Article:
Several articles have recently been published that support the conclusion that, in the year 2011, you are better off with all laser LASIK than with LASIK using a microkeratome. 1-5 Both procedures are relatively safe and very successful but, all laser LASIK offers the safest, most precise treatment of hyperopia (farsightedness), myopia (nearsightedness) and astigmatism.
During all laser LASIK, the initial laser delivers tiny, rapid pulses of laser light to create your corneal flap instead of using a metal blade. All laser LASIK allows the surgeon to more accurately control the shape of the flap, the thickness of the flap and the architecture of the flap. It gives your doctor the ability to tailor the dimensions of your corneal flap based on what’s best for your eye. Everything from the diameter of your flap to the angle of its edges can be precisely determined. This is important because everyone’s eyes are shaped a little differently. As a result, all laser LASIK is a safer procedure that leads to faster recover of vision and better vision.1-5
More patient get better outcomes when their LASIK procedure is performed with the all laser method than with a microkeratome. 1-3 Patients report faster recovery, fewer LASIK flap-related complications, and fewer induced higher order aberrations. Having a corneal flap that’s individualized to the patient contributes to excellent postoperative outcomes. In addition, a corneal flap created with the all laser LASIK also “locks” back into position after the LASIK procedure is performed.
This method is safer and more precise than those that use a blade. This is called iLASIK, a 100 % blade-free technique; it is all laser LASIK. All laser LASIK also leads to a lower incidence of dry eyes than microkeratome LASIK.4 In fact one study showed an 80% reduction in dry eyes using iLASIK. Eye Physicians of Long Beach, Dr. Carlos Martinez and Dr. Donovan own the only local certified iLASIK suite.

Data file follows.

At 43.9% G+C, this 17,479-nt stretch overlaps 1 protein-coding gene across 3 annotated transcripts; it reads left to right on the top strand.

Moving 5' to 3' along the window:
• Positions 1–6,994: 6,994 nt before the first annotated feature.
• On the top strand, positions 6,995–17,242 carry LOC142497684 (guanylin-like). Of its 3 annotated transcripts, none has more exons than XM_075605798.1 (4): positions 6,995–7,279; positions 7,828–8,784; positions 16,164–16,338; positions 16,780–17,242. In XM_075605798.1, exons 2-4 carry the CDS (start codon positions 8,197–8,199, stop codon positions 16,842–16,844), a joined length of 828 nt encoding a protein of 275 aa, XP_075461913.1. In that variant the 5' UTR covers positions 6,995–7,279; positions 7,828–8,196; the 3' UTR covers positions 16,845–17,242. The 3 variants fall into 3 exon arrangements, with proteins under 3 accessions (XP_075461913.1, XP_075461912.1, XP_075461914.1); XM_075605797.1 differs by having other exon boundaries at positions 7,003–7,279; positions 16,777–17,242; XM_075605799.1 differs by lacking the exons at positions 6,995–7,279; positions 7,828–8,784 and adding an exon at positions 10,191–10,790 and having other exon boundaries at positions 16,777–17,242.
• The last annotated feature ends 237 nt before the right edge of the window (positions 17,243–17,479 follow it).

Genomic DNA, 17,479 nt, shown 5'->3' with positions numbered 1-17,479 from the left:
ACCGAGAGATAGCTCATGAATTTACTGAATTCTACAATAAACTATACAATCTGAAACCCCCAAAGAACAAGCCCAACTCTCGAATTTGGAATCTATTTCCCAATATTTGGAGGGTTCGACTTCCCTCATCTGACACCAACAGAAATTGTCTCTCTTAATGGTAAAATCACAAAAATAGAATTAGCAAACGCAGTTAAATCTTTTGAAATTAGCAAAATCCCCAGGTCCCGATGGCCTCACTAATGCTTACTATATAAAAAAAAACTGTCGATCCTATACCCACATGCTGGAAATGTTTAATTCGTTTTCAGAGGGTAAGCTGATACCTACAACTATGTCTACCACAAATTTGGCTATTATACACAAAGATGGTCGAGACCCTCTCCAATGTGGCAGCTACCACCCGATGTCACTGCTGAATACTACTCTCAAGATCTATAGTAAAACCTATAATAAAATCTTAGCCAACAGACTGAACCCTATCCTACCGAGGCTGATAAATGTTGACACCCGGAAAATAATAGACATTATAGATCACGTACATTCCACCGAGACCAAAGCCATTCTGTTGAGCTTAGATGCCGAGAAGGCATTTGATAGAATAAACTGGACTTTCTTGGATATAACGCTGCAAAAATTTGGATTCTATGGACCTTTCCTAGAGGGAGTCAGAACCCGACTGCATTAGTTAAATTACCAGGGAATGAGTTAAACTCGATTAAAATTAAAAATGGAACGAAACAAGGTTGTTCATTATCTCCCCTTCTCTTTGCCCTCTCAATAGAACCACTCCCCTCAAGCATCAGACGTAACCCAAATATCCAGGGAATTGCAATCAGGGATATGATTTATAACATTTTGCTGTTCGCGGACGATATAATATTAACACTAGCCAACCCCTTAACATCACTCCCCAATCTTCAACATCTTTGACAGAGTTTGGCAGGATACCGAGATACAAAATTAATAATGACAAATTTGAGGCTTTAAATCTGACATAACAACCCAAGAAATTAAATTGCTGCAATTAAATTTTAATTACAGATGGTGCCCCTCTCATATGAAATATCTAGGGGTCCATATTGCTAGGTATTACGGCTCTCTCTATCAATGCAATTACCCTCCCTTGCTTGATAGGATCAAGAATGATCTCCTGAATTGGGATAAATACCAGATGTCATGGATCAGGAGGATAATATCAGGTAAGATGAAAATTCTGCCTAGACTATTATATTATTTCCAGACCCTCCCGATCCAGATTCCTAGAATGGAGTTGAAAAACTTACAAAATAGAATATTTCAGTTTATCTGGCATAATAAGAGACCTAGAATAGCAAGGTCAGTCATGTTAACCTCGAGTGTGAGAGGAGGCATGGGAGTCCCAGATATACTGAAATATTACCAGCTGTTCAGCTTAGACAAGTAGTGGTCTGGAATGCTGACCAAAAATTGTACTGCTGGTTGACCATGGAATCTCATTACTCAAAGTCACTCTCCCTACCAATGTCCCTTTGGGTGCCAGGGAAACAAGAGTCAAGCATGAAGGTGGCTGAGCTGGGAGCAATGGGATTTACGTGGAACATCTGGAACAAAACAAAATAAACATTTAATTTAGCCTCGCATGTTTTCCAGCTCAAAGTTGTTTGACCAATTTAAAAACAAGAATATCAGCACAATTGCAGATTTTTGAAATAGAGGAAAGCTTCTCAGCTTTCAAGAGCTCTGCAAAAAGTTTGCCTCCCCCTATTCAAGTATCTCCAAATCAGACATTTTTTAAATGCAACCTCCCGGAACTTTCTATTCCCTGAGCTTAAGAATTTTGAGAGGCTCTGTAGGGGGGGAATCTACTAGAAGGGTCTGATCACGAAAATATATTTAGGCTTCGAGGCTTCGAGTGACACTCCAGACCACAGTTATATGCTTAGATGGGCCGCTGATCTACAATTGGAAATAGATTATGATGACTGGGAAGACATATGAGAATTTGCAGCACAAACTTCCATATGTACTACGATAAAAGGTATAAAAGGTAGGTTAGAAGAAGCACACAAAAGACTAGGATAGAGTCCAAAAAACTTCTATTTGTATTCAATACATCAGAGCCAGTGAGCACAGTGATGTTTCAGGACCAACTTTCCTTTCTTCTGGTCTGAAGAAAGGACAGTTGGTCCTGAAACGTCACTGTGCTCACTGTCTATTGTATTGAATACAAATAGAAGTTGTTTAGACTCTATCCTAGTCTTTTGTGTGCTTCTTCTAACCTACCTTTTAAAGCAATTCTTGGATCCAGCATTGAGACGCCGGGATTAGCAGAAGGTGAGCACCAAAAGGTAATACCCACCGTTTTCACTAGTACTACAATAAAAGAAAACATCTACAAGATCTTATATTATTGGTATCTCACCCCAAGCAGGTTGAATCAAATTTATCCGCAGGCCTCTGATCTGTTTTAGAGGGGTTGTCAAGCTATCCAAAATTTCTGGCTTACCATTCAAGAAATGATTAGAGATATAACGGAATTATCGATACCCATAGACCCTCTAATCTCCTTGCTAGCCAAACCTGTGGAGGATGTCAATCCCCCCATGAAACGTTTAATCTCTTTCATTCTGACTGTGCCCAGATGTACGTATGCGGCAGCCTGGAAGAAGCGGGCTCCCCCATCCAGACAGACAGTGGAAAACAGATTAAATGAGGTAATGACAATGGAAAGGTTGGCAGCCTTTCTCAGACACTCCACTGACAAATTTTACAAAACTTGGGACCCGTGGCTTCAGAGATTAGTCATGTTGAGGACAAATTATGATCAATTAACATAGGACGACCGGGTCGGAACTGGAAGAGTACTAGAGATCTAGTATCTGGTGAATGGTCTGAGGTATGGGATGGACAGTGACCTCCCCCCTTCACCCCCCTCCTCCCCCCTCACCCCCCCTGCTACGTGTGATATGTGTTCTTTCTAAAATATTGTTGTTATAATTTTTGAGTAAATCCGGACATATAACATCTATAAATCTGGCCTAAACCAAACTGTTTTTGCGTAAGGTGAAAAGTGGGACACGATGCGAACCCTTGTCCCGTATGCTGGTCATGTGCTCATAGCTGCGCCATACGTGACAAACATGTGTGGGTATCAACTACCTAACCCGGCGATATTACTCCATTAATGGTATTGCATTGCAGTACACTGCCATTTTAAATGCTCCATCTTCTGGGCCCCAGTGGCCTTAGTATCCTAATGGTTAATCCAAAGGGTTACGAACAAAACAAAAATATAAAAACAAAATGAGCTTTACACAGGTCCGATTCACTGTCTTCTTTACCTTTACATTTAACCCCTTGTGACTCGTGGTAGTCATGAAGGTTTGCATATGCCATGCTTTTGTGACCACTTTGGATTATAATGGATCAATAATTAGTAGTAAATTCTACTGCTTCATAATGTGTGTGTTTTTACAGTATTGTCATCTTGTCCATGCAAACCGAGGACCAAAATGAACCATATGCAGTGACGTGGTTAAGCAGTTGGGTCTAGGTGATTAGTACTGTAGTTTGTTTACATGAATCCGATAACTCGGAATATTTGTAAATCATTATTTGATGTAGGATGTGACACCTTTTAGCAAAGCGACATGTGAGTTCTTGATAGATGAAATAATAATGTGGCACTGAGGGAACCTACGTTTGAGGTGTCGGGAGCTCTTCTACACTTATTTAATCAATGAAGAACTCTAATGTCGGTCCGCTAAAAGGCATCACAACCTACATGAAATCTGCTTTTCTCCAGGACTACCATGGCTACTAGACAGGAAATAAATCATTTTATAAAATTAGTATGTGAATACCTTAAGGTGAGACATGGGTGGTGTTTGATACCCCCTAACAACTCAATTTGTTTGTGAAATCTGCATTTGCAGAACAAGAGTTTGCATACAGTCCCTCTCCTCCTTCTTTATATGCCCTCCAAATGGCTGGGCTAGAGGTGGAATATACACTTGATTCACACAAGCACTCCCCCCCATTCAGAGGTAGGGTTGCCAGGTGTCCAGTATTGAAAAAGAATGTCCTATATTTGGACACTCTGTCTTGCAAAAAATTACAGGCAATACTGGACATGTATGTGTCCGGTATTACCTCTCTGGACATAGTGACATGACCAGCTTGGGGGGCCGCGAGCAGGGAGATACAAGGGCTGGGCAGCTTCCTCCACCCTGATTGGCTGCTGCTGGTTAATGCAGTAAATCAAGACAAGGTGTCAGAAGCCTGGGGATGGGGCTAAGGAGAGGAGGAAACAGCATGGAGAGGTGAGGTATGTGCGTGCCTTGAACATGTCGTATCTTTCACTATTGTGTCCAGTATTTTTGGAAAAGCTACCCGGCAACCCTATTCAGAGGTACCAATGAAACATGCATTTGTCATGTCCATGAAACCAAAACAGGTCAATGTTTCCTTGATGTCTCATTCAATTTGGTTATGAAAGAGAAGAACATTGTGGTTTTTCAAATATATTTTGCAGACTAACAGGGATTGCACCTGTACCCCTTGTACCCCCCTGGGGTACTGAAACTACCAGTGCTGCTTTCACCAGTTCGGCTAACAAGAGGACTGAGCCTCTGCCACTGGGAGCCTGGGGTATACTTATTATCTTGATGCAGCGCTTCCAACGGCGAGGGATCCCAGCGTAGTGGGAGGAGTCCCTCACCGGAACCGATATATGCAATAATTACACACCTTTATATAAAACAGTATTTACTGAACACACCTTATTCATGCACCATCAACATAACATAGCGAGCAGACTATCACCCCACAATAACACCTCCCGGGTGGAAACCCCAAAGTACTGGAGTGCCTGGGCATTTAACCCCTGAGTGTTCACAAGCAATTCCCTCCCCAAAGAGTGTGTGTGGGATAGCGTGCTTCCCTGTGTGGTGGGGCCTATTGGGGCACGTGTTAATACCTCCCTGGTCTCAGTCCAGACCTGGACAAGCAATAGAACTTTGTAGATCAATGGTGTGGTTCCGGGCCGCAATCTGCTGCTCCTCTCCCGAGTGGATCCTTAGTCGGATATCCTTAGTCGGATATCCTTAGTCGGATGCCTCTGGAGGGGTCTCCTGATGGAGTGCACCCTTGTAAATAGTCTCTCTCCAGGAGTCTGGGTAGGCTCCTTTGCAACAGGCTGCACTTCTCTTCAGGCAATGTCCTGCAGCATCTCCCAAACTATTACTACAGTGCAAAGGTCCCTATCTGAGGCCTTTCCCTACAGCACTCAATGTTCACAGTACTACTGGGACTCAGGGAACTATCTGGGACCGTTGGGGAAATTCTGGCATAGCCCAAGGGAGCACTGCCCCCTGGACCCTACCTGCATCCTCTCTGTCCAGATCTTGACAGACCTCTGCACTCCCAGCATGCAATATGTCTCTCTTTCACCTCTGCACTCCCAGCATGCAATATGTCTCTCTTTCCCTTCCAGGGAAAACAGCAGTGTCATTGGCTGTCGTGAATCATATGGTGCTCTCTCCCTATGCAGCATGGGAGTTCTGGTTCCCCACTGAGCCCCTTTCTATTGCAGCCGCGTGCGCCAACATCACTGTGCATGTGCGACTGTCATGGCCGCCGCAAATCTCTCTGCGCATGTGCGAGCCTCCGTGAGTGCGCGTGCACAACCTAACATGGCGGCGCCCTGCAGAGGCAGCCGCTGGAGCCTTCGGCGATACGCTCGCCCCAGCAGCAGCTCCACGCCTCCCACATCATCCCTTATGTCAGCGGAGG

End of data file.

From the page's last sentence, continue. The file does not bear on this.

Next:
Am J Ophthalmol. 2011 Jul;152(1):16-21.e2. Epub 2011 Apr 19. Femtosecond laser vs mechanical microkeratome for hyperopic laser in situ keratomileusis.. Gil-Cazorla R, Teus MA, de Benito-Llopis L, Mikropoulos DG. Vissum Santa Hortensia, Madrid, Spain, E. U. Óptica Universidad Complutense de Madrid, Madrid, Spain.
J Cataract Refract Surg. 2011 Feb;37(2):349-57. Comparison of laser in situ keratomileusis flaps created by 3 femtosecond lasers and a microkeratome. Ahn H, Kim JK, Kim CK, Han GH, Seo KY, Kim EK, Kim TI.
J Refract Surg. 2011 Jun;27(6):408-16. doi: 10.3928/1081597X-20101029-01. Epub 2010 Nov 5. Anterior segment optical coherence tomography measurement of LASIK flaps: femtosecond laser vs microkeratome. Zhou Y, Tian L, Wang N, Dougherty PJ.
J Cataract Refract Surg. 2009 Oct;35(10):1756-60. Dry eye associated with laser in situ keratomileusis: Mechanical microkeratome versus femtosecond laser. Salomão MQ, Ambrósio R Jr, Wilson SE.
J Refract Surg. 2009 Jul;25(7 Suppl):S668-71. Femtosecond laser versus mechanical microkeratome: a retrospective comparison of visual outcomes at 3 months. Tanna M, Schallhorn SC, Hettinger KA.